Nirit Takele is an Ethiopian-born Jew who was born and raised in Ethiopia until 1991, when she made Aaliyah – the journey of moving to Israel – alongside 14,000+ Ethiopian Jews, including her family. However, this was no ordinary relocation; they left under a covert operation called ‘Operation Solomon’, led by the Israeli government, with an objective of secretly transporting thousands of Ethiopian Jews to Israel in a time limit of 35 hours. Years later Nirit, who resides in Tel Aviv, Israel, is now an award-winning artist, having exhibited her work in many prestigious fairs and award shows. Mary Asseratte, a contributor to The Reporter, caught up with Nirit at her first European solo exhibition at the Addis Fine Art project space in London. Excerpts:
Question: First and foremost I’d like to congratulate you on your first solo European exhibition. I can only imagine the pride and excitement of seeing your ideas and creations travel from a canvas in Tel Aviv to its own solo exhibition in London.
Nirit Takele: Thank you, yes I feel so proud, and I’m filled with gratitude. Seeing all these people here on my opening night, viewing my work, is a special feeling, it can’t be replicated.
I want to touch base on your background and how the circumstances led you to where you are now. At such a young age to be uprooted and brought to a new country where the only familiarity you share is religion, how did it play a role in your art and did you ever find yourself at a young age using art as means to keep the memory of your life pre-Israel alive?
I started drawing at a young age; however, I wouldn’t look at what I drew and describe it as art. It was not until I was a bit older, I started studying other painters and their work that I began experimenting and creating pieces I was proud to show (laughs). However, yes in some form I do draw to not only keep the memory of my life in Ethiopia alive but also as a form of acceptance. At a young age I had to accept that I was now an immigrant and although Israel is my home, I don’t want to diminish the importance of my status as an Ethiopian immigrant in Israel.
You’re so talented I’m almost certain the work you produced when you were young, is worthy of its own exhibition. Looking at other professions, not many people get a sense of satisfaction from the work they produce, for you, what need does creating art satisfy in you?
I couldn’t imagine myself doing anything else. That is the need it satisfies. It is a feeling of being true to myself, my identity, passion; it’s everything. I wouldn’t be me if I weren’t expressing myself through a form of art.
Looking at your pieces, past, and present, your work seems to be layered, and that to me is what pulls me into the picture, it is as if it transforms the painting into a physical being in front of me. How do you create this illusion, what materials do you use?
I identify as a colorist, color is a big part of my work. I love to create new ones by experimenting with a variety of different colors. A lot of my work has layers and build-ups. I like for my work to look vibrant and by building the colors onto the canvas, I can create the illusion.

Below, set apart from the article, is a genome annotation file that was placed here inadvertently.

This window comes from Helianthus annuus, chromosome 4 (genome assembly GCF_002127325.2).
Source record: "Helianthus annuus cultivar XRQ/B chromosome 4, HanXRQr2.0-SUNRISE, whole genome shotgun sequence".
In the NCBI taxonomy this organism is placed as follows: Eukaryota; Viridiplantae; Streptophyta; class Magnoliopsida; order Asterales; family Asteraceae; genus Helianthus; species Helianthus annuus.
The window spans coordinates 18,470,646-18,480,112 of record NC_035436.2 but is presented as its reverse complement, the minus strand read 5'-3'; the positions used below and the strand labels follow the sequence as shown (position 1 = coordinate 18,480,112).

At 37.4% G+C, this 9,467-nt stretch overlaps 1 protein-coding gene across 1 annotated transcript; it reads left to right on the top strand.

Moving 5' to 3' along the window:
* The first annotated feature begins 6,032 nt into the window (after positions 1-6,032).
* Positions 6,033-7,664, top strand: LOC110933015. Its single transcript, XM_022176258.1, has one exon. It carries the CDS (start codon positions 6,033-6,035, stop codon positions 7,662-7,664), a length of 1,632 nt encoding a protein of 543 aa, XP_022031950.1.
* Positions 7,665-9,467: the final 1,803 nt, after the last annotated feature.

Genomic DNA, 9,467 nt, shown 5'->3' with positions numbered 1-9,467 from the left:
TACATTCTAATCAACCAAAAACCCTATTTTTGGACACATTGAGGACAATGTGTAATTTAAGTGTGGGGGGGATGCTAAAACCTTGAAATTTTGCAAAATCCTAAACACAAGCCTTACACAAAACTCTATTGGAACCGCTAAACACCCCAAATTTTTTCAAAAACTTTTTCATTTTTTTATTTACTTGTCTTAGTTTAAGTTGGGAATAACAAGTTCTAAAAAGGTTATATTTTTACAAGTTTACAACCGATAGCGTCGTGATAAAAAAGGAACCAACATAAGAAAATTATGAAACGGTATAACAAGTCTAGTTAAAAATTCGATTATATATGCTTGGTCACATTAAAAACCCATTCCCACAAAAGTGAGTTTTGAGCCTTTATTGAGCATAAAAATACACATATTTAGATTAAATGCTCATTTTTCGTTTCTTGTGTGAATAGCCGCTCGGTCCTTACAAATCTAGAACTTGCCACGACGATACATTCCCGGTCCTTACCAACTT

Your latest project is called Flying with Angels, which I find to be a very interpretational title. What was your reasoning behind the title?
If you look at the painting, the woman is sleeping but is also being carried in the air by these angel figures, she’s dreaming of flying with angels. What is your interpretation?
For me, I tied it to Operation Solomon. The woman is an embodiment or representation of all the passengers, and the angels is that of the people who carried out the operation.
That’s an excellent way of seeing it. That’s what I love about Art; it’s never one view, no one eye views art the same as another’s eye.
I know many artists could be reluctant in singling out a piece of work that they are most proud of because not every piece created stems from the same place emotionally or mentally, it’s what makes each piece unique and individual so to single one out from the other would be unfair. However, I want to ask which piece from your latest project was the most complex/ drew the most emotion from you as an artist?
For me, it was the ‘Exposed Identity’ piece. Its a painting of an Ethiopian woman wearing a Netela- a traditional scarf usually worn around a woman’s head- she is also holding a necklace that has the star of David around her neck. She’s not standing and openly holding the necklace; she’s sitting on the floor and covering it. That woman is a representation of my mother and the many women who had to hide their religion before coming to Israel and then only had their faith once they arrived, no belongings, little money but they had their faith.
If I had to choose one more, it would be ‘Beandlay.’ Each Ethiopian tribe is represented in the painting, and they’re all linked arm to arm with each other in a circle. It’s a representation of unity, a message I’m happy is being shared in Ethiopia.